World War II veteran gets big surprise at museum

  • Published
  • By Angela Woolen
  • Robins Public Affairs
For 15 years Air Force Reserve Command's Lt. Col. Kelli Molter has been thinking of a way to honor her parents.

All that thinking paid off March 9 as she surprised her father and mother, Bernhard and Marilyn Molter, at the Museum of Aviation's art gallery with a display case and a picture book.

As the family walked around the gallery, Bernhard Molter realized what was sitting in the corner.

"Who put that there?" he asked his daughters as he realized his memorabilia was in a glass case.

Kelli Molter said she thought her mother might have known something was going on but her dad - on the other hand - had no idea she was planning anything. Her mother was moved to tears.

"My dad was clueless," she said.

As he realized it was for him, he knew his eldest daughter was responsible.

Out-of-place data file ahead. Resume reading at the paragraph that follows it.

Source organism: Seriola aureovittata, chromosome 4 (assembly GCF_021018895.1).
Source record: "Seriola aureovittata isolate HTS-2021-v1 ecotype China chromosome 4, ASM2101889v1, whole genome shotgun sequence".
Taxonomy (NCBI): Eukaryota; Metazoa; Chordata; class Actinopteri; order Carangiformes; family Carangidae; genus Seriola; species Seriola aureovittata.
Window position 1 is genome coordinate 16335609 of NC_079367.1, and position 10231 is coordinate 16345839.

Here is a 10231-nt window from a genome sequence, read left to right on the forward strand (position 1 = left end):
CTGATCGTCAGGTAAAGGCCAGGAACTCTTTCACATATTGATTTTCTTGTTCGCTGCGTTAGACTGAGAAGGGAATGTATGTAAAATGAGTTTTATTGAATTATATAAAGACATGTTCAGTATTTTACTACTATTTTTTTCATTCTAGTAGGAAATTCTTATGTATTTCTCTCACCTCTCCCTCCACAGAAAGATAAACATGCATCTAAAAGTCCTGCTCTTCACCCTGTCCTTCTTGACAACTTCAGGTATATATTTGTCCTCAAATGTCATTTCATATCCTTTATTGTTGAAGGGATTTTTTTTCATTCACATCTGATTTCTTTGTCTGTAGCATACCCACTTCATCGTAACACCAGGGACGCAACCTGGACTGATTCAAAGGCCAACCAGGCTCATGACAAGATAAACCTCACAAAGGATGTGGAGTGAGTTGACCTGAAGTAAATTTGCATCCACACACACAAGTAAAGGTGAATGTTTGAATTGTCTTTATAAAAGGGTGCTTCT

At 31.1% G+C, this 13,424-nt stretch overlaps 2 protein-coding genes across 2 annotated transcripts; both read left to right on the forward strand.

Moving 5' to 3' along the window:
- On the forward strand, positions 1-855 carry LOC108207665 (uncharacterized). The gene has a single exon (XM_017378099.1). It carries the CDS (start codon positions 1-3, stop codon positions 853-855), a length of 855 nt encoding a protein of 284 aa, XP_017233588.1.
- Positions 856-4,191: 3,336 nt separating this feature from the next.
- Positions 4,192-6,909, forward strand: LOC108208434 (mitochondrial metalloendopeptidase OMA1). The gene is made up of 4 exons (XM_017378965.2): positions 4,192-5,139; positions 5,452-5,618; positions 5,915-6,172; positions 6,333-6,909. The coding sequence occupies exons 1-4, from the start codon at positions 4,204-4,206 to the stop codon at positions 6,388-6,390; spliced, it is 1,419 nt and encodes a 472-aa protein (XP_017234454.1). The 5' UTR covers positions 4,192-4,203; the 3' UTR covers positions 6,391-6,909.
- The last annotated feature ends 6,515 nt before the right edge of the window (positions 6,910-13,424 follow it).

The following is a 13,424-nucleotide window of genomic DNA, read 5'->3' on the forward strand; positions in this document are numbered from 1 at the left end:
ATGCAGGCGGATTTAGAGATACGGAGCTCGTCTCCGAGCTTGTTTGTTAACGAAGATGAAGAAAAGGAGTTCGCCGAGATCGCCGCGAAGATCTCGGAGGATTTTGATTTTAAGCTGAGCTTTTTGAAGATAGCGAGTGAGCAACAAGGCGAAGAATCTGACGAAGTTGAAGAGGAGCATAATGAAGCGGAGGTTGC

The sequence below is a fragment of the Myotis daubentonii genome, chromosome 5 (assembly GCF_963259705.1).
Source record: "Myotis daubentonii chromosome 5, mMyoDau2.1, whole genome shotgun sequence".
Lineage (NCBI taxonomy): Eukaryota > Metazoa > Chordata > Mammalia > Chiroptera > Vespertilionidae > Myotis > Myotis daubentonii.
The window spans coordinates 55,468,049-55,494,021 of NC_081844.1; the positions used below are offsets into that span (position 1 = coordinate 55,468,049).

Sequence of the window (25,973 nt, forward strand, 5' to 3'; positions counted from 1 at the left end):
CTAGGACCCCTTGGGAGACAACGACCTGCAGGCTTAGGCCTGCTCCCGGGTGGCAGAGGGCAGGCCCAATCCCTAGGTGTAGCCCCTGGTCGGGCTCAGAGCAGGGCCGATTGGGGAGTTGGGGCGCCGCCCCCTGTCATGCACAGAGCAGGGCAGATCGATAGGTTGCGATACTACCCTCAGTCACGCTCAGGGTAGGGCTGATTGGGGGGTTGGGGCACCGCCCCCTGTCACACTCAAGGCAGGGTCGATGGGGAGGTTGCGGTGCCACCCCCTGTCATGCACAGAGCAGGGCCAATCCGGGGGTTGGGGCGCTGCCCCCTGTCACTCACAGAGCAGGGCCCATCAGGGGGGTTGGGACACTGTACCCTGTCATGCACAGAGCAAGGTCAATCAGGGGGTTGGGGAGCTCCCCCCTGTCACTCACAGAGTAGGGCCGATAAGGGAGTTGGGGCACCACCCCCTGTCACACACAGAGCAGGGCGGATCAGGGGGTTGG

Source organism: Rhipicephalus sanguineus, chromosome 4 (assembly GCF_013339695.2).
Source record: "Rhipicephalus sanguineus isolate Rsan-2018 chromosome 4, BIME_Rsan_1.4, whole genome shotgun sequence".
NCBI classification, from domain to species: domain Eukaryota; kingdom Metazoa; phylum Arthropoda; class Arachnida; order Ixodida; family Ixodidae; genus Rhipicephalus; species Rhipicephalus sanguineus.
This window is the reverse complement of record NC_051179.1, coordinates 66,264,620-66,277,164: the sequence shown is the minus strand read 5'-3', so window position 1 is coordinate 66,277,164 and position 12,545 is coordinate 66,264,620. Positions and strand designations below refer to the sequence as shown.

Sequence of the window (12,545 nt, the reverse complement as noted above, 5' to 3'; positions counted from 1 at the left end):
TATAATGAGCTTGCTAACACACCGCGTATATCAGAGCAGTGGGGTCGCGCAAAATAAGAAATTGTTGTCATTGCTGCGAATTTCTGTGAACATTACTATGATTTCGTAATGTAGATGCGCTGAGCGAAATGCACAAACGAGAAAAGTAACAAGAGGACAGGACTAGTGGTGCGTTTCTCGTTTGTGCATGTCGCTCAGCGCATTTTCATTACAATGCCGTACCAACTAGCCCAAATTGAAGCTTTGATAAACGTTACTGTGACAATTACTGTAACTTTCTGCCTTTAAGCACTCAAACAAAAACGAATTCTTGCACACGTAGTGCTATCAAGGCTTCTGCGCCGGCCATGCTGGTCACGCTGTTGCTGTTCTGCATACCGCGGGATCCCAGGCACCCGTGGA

"You had something to do with this," he said looking at her.

Indeed she did.

Kelli Molter took her father's Glen Miller record, military history, a few photographs, his uniform, two model aircraft of the Douglas C-47 Skytrain and the C-54 Skymaster and his Berlin airlift ring.

"That's the only one I got," Bernhard Molter said of his military uniform to the gathering of about 30 friends and family members.

First Sgt. Bernhard Molter was stationed at Tempelhof, the American site of the Berlin Airlift. He saw flights taking off or landing every three minutes for the next year, his daughter said.

Molter said her dad was the reason she decided to join the Air Force. She wanted to be stationed in Germany so she could see the places her father saw.

"We have a very strong German heritage," she said. "My dad didn't let that get in the way of what was right for mankind and the liberations of Germany."

Bernhard and Marilyn Molter have been married for 52 years.

After leaving the service and returning to Milwaukee, Wis., Bernhard served with the police department for 33 years.

Bernhard Molter is quite humble about his part in saving the people in Berlin.

"It was just a job," he kept repeating.